Good, Bad, Ugly: Penalties, early pass defense can’t mar Cowboys’ gutshot straight

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The deck was stacked against the Dallas Cowboys, who went into U.S. Bank Stadium short-handed to play the Minnesota Vikings without starting quarterback Dak Prescott. There wasn’t any flinch in these Cowboys though, as they walked away with an exhilarating 20-16 win with backup quarterback Cooper Rush pulling a couple of aces out from his sleeve in the second half.

It wasn’t a perfect game, but when a team wins without their MVP candidate, on the road, it certainly can feel like, borrowing a poker term, hitting a gutshot straight on the river. With no franchise QB, losing their franchise left tackle and a banged up wide receiver, the implied odds weren’t the best. Didn’t matter. Here’s the good, the bad and the ugly for the Cowboys in their last-minute victory over the Vikings in Week 8.

The Good: Rush and the play calling

(AP Photo/Bruce Kluckhohn)

The Cowboys publicly expressed confidence in Rush all week if Prescott couldn’t play, and that wasn’t lip service. Rush played well and the game plan didn’t hide from his inexperience. Instead of going into conservative mode with an onslaught of run calls, offensive coordinator Kellen Moore stayed aggressive and Rush tossed the ball 40 times, throwing for 325 yards, two scores.

Rush did throw an interception, but there was no panic as the offense stayed the course and executed on many of the intermediate throws to the sidelines to keep the chains moving. It wasn’t the conservative game plan many might expect when the backup QB is forced into action and Rush was up to the challenge.

The Bad: The opening defense

The defense needed to play a big role if the Cowboys were going to beat the Vikings and it wasn’t looking good early. On the first drive of the game, Dallas gave up a seven-play, 75-yard drive that ended in a touchdown on miscommunication in the secondary.

First, there was tight end Tyler Conklin getting past safety Jayron Kearse down the right sideline for a 31-yard gain.

Then it was Trevon Diggs getting burned by WR Justin Jefferson leading to a DPI call, followed by Diggs biting hard on a play-action pass to Adam Thielen for a 20-yard score. Anthony Brown got toasted on the next drive by a Jefferson double-move but Dallas escaped more harm thanks to a Kirk Cousins overthrow.

It was far too easy early for the Vikings and it appeared as though the Cowboys weren’t ready to play after a week off.

The Good: The defense thereafter

(AP Photo/Jim Mone)

Rush will headline the win, but the defense deserves their praise for how they responded. Dan Quinn’s unit didn’t give up another touchdown after the initial drive and limited the weapons on the Vikings to mediocre outputs.

The Cowboys held star running back Dalvin Cook to 78 yards on the ground, gave up only two catches for 21 yards to wide receiver Justin Jefferson and allowed just 184 yards passing to quarterback Kirk Cousins.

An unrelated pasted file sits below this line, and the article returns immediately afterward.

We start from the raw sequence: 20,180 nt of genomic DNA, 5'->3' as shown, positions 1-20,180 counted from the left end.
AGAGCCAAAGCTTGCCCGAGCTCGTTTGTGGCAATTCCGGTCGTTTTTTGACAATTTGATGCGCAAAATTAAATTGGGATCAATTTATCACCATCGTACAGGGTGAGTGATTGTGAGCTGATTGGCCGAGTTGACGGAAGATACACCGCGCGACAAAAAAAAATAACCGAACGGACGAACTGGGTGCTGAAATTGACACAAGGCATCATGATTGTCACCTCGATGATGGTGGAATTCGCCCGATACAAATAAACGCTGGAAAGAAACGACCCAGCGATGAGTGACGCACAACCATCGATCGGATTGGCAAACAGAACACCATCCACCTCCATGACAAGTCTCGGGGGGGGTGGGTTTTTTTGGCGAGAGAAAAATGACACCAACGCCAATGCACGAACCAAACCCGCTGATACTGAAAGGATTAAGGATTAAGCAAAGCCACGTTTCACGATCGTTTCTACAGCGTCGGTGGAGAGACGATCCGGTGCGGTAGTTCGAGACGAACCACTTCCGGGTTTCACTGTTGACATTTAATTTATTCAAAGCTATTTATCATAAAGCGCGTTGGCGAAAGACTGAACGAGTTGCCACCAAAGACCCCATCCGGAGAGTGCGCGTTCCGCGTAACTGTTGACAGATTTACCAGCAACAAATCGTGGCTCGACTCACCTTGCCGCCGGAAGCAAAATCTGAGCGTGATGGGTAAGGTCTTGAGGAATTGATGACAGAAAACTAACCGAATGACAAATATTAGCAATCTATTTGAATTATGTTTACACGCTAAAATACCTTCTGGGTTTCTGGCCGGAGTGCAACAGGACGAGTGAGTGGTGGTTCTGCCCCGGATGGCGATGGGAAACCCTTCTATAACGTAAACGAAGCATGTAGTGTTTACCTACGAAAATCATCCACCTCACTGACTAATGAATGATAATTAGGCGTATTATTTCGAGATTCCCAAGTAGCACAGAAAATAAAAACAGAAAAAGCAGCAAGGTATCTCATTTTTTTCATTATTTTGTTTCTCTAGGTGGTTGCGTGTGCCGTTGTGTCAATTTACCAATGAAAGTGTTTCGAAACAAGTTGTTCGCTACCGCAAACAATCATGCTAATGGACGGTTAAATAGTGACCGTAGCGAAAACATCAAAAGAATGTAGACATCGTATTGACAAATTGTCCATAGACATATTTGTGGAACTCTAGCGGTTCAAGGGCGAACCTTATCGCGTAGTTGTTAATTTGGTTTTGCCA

Dallas’ defense also got huge stops when they needed them. The unit held the Vikings to 1 for 13 on third-down conversions and gave up no points off the offenses two turnovers, both of which gave the Vikings the ball near midfield. The defense’s ability to hold the Vikings to a field goal on the penalty riddled drive was huge, it allowed the Cowboys to win the game on offense.

The Bad: Greg Zuerlein

(AP Photo/Jim Mone)

There was another miss from Zuerlein that could’ve been a costly kick. Zuerlein missed on a 43-yard field goal early in the game, which could’ve put the Cowboys seriously behind the eight ball if the defense didn’t bail him out.

The Cowboys need to be able to count on Zuerlein to make kicks inside 50-yards and he almost let the team down.

The Good: Micah Parsons

The rookie linebacker had one of his best games in the win over the Vikings. Parsons was all over the field as he was credited with 11 total tackles, four tackles for a loss, and a quarterback hit.

The short passing game of the Vikings was dismantled by Parsons’ ability to read the play and make open field tackles.

The Ugly: Penalties

It’s a recurring theme with the Cowboys, who had too many penalties in Week 8. The defense committed three questionable penalties on what could have been the game-losing drive late in the fourth quarter and they need to play smarter. Some of the calls were suspect, but Dallas cannot keep putting themselves in those positions to get those penalties called.

Defensive end Bradlee Anae also cost the Cowboys three points when he jumped offsides on a punt that allowed the Vikings to continue a drive and get three points.

Getting penalized 11 times for 96 yards is not smart football and Dallas won’t always find a way to win these games when they keep getting flagged.

The Good: Clutch performance

There were moments where the Cowboys made it difficult on themselves, but they play the big plays in the biggest moments of the game.

Wide receiver Cedrick Wilson’s catch and run for a 73-yard score to start the second half opened up the offense a bit and fellow wide out Amari Cooper’s juggling 33-yard catch on the game-winning drive was a huge play.

However, the play of the game belonged to running back Ezekiel Elliott, who didn’t have his best game on the ground. On third-and-11, Elliott took the dump off, split two defenders closing in, twice, and fought for 15-yard gain to set the Cowboys up inside the five-yard line, and eventually the winning touchdown.

The Cooper-to-Cooper score doesn’t happen if Elliott doesn’t find a way to get the first down and the outcome might have been different. The Cowboys made the big plays when they needed them, that’s how they won the game.

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